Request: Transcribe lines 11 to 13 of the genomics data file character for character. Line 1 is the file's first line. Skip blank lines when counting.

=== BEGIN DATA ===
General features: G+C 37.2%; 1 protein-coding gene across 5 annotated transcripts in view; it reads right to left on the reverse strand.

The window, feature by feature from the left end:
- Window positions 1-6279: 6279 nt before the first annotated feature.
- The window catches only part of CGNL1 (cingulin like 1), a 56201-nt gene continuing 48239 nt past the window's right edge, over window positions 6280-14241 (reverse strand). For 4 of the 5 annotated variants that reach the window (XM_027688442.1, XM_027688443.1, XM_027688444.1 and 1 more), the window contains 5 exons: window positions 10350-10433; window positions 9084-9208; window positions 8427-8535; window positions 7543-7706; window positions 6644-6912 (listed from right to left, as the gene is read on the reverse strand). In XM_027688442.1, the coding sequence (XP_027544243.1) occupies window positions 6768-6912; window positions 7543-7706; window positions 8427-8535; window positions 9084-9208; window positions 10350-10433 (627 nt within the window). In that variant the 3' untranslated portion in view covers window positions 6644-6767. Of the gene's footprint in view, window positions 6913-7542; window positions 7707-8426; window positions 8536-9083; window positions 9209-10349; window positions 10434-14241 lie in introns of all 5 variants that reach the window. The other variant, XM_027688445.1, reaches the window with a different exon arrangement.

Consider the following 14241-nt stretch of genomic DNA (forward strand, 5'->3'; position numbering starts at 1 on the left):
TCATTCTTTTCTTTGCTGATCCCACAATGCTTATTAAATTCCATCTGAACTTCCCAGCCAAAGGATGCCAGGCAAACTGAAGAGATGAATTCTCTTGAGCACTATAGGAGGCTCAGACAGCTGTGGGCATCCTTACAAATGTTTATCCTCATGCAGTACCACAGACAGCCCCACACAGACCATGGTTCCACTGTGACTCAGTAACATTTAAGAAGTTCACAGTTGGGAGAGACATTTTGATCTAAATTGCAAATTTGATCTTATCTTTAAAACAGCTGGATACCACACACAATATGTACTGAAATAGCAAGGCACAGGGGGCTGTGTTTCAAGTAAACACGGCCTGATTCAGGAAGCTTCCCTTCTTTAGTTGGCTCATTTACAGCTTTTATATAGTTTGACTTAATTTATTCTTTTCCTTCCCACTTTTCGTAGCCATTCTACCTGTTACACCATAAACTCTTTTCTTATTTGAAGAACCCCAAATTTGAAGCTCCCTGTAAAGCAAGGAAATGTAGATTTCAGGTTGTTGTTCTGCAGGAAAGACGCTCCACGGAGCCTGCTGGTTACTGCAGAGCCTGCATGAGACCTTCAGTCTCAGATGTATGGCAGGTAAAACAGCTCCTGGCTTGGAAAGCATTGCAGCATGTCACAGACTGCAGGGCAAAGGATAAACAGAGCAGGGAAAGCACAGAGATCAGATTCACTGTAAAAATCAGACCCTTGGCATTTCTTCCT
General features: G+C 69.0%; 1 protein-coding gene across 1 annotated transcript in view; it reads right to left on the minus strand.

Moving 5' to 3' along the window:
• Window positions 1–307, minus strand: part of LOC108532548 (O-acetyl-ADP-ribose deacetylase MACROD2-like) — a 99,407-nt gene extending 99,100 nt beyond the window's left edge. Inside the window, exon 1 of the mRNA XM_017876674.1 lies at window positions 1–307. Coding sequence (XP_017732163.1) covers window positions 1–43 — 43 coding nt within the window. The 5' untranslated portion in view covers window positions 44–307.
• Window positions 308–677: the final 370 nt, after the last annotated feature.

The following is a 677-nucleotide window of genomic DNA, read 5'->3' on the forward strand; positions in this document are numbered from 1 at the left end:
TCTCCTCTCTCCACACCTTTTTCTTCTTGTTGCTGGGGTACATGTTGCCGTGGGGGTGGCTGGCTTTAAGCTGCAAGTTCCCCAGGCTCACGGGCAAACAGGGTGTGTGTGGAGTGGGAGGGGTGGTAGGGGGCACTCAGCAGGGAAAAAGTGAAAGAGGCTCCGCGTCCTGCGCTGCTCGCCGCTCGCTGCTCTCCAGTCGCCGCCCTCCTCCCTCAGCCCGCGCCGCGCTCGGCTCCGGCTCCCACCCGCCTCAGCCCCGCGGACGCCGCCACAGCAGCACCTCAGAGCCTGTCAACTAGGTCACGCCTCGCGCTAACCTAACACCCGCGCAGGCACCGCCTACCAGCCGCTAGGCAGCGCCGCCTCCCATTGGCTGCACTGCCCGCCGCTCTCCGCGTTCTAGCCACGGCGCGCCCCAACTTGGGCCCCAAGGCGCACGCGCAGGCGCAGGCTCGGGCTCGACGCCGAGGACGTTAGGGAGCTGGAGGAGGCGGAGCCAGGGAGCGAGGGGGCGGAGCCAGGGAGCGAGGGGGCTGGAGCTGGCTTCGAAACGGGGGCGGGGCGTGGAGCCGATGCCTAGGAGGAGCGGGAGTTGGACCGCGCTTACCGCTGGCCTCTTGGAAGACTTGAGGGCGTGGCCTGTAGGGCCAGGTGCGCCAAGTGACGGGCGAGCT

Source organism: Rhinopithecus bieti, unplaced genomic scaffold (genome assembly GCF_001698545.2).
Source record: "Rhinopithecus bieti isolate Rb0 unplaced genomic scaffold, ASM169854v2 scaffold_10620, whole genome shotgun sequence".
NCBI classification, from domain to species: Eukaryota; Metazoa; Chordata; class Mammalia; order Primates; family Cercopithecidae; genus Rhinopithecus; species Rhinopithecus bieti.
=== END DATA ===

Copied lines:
The following is a 677-nucleotide window of genomic DNA, read 5'->3' on the forward strand; positions in this document are numbered from 1 at the left end:
TCTCCTCTCTCCACACCTTTTTCTTCTTGTTGCTGGGGTACATGTTGCCGTGGGGGTGGCTGGCTTTAAGCTGCAAGTTCCCCAGGCTCACGGGCAAACAGGGTGTGTGTGGAGTGGGAGGGGTGGTAGGGGGCACTCAGCAGGGAAAAAGTGAAAGAGGCTCCGCGTCCTGCGCTGCTCGCCGCTCGCTGCTCTCCAGTCGCCGCCCTCCTCCCTCAGCCCGCGCCGCGCTCGGCTCCGGCTCCCACCCGCCTCAGCCCCGCGGACGCCGCCACAGCAGCACCTCAGAGCCTGTCAACTAGGTCACGCCTCGCGCTAACCTAACACCCGCGCAGGCACCGCCTACCAGCCGCTAGGCAGCGCCGCCTCCCATTGGCTGCACTGCCCGCCGCTCTCCGCGTTCTAGCCACGGCGCGCCCCAACTTGGGCCCCAAGGCGCACGCGCAGGCGCAGGCTCGGGCTCGACGCCGAGGACGTTAGGGAGCTGGAGGAGGCGGAGCCAGGGAGCGAGGGGGCGGAGCCAGGGAGCGAGGGGGCTGGAGCTGGCTTCGAAACGGGGGCGGGGCGTGGAGCCGATGCCTAGGAGGAGCGGGAGTTGGACCGCGCTTACCGCTGGCCTCTTGGAAGACTTGAGGGCGTGGCCTGTAGGGCCAGGTGCGCCAAGTGACGGGCGAGCT

Source organism: Rhinopithecus bieti, unplaced genomic scaffold (genome assembly GCF_001698545.2).